Calendar dates can be written in a wide variety of ways in English, and often depend on formal or informal writing, personal style and whether you are writing British or American English. Whatever the format, in British English, dates are usually written in the order day – month – year , while in American English they are written month – day – year. Here are some common ways to write dates for each:
Writing Dates in British English
For British English, day followed by month followed by year, the 13th day of the month April, year 2014, might be written in full (in order of complexity):
- 13 April
- 13 April 2014
- 13th April 2014
- the 13th of April 2014
- the 13th of April, 2014,
These are all possible, and a matter of choice. The more complicated the style of date, the more formal it is.
In the later examples, the and of are optional, but if you do use them you must add both the and of; it would be incorrect to say only 13th of April or the 13th April.
In British English, commas are not necessary (although can be used to separate month an year, as a matter of style).
If you wish to add the name of the day, it should come before the date, and should either be separated by a comma or joined by the and of.
- Sunday, 13 April 2014
- Sunday the 13th of April, 2014
Writing Dates in American English
In American English, the month comes before the day, which means you cannot use of and rarely use ordinal numbers (adding st, nd, rd, th). Commas should also be used to separate the day and year, and again the name of the day should come at the beginning. The date should therefore be written:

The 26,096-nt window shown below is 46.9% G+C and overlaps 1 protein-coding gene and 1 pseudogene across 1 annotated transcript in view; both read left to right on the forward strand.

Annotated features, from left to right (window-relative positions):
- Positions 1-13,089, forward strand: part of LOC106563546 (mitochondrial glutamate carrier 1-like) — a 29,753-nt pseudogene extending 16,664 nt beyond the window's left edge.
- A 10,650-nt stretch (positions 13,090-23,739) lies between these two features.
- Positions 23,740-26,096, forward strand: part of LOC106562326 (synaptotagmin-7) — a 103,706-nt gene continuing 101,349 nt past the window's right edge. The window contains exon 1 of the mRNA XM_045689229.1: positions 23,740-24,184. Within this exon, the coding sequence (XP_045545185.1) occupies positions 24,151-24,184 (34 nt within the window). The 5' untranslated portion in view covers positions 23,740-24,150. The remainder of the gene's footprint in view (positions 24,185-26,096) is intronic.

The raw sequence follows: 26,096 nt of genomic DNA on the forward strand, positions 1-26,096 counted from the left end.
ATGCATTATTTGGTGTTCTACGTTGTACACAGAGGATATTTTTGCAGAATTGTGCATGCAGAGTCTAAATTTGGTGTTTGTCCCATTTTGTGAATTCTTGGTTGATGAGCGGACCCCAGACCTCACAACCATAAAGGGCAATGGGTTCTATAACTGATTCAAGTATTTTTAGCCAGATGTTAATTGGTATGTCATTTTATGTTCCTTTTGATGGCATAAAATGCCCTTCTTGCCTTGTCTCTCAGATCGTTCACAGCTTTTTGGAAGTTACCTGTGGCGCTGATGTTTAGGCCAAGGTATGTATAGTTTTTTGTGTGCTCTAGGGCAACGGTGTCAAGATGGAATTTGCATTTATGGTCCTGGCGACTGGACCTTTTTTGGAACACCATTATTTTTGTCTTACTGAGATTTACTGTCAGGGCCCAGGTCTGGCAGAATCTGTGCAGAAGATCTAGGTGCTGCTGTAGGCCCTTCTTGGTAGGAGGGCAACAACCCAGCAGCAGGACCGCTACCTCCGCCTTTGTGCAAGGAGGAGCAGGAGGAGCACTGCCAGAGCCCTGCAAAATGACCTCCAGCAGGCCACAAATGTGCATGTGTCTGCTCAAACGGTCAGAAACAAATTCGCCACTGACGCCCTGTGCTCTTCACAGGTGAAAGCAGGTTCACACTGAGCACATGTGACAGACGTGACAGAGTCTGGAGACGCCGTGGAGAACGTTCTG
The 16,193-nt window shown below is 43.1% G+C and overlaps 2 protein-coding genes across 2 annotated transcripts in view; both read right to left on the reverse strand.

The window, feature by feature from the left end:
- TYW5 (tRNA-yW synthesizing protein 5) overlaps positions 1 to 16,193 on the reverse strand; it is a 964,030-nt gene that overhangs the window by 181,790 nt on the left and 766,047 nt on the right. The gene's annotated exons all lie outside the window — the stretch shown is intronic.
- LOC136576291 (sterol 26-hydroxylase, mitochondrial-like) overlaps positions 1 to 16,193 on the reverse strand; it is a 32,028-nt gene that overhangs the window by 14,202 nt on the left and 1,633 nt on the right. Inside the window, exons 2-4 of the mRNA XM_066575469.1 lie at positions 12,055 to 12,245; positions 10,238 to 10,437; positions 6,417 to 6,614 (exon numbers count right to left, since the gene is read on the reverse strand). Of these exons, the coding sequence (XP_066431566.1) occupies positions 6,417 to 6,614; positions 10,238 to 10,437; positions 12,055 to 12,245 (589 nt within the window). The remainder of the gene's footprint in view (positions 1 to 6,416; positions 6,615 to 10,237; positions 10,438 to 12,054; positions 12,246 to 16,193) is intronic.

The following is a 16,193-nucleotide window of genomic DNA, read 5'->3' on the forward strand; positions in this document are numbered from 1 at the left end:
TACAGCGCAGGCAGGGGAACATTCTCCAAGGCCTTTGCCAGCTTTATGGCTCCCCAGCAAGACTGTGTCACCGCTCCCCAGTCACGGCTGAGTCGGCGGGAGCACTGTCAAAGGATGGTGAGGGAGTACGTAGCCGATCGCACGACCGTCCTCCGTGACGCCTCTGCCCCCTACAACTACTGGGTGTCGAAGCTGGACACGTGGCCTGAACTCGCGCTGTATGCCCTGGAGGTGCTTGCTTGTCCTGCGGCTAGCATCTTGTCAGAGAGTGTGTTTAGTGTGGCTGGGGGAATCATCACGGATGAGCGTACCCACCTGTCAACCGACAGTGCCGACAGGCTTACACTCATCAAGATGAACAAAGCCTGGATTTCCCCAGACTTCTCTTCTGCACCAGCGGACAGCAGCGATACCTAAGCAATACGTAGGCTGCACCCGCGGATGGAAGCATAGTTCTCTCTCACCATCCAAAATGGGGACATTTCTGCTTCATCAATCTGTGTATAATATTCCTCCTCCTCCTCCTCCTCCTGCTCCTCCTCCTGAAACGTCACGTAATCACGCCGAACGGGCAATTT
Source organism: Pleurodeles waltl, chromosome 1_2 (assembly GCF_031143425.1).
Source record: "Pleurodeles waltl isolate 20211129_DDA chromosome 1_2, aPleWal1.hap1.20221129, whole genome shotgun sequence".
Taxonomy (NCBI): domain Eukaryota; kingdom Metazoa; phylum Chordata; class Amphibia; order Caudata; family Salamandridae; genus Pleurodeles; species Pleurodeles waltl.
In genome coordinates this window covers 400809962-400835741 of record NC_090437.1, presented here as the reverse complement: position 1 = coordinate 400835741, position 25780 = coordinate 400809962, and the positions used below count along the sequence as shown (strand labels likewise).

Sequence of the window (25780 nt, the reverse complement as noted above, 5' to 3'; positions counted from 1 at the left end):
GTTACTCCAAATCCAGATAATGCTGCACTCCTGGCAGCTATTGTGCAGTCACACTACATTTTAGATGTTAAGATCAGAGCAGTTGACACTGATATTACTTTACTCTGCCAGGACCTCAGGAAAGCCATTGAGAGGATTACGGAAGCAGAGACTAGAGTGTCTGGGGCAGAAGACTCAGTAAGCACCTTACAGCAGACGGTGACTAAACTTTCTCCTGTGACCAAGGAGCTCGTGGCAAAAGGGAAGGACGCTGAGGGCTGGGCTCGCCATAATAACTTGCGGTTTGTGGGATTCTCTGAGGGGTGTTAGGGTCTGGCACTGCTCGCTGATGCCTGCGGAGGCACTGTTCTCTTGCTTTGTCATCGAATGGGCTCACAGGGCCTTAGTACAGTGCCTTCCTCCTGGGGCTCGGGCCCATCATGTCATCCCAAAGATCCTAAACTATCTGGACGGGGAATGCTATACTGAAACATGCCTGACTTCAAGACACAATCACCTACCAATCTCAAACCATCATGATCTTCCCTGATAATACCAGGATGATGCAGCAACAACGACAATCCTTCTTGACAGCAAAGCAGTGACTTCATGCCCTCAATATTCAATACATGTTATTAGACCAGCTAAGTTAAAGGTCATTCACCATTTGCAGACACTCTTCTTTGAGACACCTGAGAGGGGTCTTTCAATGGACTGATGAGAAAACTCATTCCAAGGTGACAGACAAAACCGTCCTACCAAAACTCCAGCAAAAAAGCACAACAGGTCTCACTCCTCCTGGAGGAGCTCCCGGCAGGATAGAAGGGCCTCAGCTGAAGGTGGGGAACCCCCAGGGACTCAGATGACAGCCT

- April 13
- April 13, 2014
- Sunday, April 13, 2014
April the 13th or April 13th are not incorrect, but are much less common now.
Numerical date formats
In both British and American English, the date can be written in abbreviated forms, either as a group of numbers (separated by hyphens, slashes or periods), or with the first few letters of the month. The date should be in day – month – year or month – day – year format depending on British or American use.
British Abbreviated Dates
- 13/04/14, 13.04.14, 13-04-14
- 13/04/2014, 13.04.2014, 13-04-2014
- 13Apr2014, 13-Apr-14
American Abbreviated Dates
- 04/13/14, 04.13.14, 04-13-14
- 04/13/2014, 04.13.2014, 04-13-2014
- Apr. 13, 2014
- Year before month
In some circumstances, you may find the year comes before the month, then the day (a reverse of the standard British format). This is not common in English speaking countries, except in some technical texts.
Which style to choose?
Choosing which style you write the date in depends on how formal you wish the document to be, and how much space you have. However, there are only two things that are really important, whichever style you choose:
- Write the date in the correct format for that style
- Be consistent
Do not use different styles within the same document, unless you have a good reason to.